first_imgReviewed by Kate Anderton, B.Sc. (Editor)Dec 30 2018A recent study by researchers from the National University of Singapore (NUS) found that when it comes to making financial decisions under risk, older adults will regard the financial outcomes of others’ as their own and make choices that they would have selected for themselves.”Citizens in approximately one third of the countries around the world rely heavily on decisions made by older adults who may be government, business or community leaders. It is important to not only understand how these elderly people make decisions for themselves, but also how they make decisions on behalf of others, as their decisions can lead to significant gains or losses,” said team leader Assistant Professor Yu Rongjun, who is from the Department of Psychology at the NUS Faculty of Arts and Social Sciences.The results of this study were reported in the journal Psychology and Aging in September 2018.Closing the knowledge gap in financial decision-makingPeople often need to make financial choices for themselves, and sometimes, on behalf of others. Studies have shown that younger adults take more risks when making financial decisions for others. However, there is a lack of understanding about the decision-making behavior of the elderly.To address this knowledge gap, Asst Prof Yu and his team conducted studies to compare how younger adults and older adults make financial decisions, both for themselves and for others.The NUS study was conducted from 2016 and 2017, and involved 191 Singaporean participants. Among them, 93 were older adults with an average age of 70, while 98 were young adults averaging 23 years old.The participants were asked to complete a series of computerized decision-making tests in which they were assessed based on the choices they made under uncertainties. The research team used computational modeling to analyze two aspects of the participants’ financial decision-making: loss aversion, which is a tendency to weight potential losses more strongly than potential gains; risk-aversion asymmetry, which looks at the tendency to be risk-averse for potential gains and risk-seeking for potential losses.Financial decisions vary with age Related StoriesBridging the Gaps to Advance Research in the Cannabis IndustrySchwann cells capable of generating protective myelin over nerves finds researchScientists develop universal FACS-based approach to heterogenous cell sorting, propelling organoid researchThe results show that when younger adults are making financial decisions on behalf of others, they take more risks even when the decisions put the person they are acting for at a disadvantage. For the seniors, they make similar choices for themselves and when they act for others. Hence, the findings suggest that older adults care more about strangers’ welfare.”Our results demonstrate that decision-makers of different age groups have different motivational goals. The young adults may treat the finances of others’ differently from their own, perhaps regarding them as being less important. On the other hand, the older generation may care more about social harmony and emotional experience, and have less emphasis on material gains,” explained Asst Prof Yu.He further elaborated, “Although we did not manipulate decision-making power and participants simply made choices for strangers in our study, we speculate that similar age-dependent decision-making patterns may also apply to real-life workplace. For instance, a young boss may choose one insurance plan for his employees and another plan for himself. The plan that he picks for others may be more risky and potentially disadvantageous compared to the plan he chooses for himself. On the other hand, an older boss is likely to select the same plan for his staff and himself. The findings of this study resonate with our earlier research which showed older adults are more generous towards strangers.”To deepen their understanding on the financial decision-making process of people from different age groups, Asst Prof Yu and his team will be conducting neuroimaging studies to examine the underlying neural basis of their observations. Source:https://news.nus.edu.sg/press-releases/welfare-in-financial-decision-makinglast_img read more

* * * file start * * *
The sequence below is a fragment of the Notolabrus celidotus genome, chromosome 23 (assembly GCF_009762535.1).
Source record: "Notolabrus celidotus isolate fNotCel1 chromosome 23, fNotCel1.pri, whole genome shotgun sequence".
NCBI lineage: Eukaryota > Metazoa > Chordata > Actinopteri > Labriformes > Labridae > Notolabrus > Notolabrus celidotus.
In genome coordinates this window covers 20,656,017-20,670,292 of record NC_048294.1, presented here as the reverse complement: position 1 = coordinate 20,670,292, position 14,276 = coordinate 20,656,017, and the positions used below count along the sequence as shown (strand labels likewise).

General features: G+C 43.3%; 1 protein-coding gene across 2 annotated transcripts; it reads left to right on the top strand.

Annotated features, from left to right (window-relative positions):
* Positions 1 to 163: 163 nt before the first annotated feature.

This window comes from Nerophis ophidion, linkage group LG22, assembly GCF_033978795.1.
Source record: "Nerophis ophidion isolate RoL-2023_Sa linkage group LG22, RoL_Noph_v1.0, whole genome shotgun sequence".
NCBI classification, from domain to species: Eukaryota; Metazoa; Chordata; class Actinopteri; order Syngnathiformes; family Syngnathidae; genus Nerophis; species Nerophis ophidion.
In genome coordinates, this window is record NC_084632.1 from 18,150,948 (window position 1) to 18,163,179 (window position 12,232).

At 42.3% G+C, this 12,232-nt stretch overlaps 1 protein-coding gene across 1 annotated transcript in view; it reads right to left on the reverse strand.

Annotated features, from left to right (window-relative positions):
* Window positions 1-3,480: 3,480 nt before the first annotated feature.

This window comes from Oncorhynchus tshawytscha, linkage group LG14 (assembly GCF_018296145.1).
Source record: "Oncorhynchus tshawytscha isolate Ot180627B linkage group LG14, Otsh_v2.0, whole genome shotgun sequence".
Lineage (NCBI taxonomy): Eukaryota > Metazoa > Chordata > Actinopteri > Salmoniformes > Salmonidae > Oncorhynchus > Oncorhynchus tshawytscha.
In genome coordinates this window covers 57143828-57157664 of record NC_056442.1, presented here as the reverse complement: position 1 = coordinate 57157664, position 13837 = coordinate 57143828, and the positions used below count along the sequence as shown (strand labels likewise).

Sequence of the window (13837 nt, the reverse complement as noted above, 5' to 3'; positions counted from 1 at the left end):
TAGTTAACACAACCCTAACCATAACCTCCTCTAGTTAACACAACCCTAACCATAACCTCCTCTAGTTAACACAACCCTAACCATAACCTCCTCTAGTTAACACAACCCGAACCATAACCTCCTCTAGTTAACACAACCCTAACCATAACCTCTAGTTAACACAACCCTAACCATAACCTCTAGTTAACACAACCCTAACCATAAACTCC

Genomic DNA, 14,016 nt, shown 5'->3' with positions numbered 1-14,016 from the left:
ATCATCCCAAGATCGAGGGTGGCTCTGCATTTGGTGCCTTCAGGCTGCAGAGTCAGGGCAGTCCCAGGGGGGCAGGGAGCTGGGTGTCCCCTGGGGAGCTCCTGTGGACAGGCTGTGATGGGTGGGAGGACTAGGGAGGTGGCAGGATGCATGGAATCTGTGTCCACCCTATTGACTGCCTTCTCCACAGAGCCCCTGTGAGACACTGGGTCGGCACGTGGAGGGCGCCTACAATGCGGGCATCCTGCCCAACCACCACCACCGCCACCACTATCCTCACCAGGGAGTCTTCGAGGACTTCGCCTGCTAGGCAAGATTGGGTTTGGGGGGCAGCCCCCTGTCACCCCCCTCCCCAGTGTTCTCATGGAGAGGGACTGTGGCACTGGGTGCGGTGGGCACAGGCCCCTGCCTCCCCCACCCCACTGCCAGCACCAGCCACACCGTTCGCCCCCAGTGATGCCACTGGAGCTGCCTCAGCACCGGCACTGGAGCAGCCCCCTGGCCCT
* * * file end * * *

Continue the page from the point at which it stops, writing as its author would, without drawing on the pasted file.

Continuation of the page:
Hungary Audi workers in rare strike over wages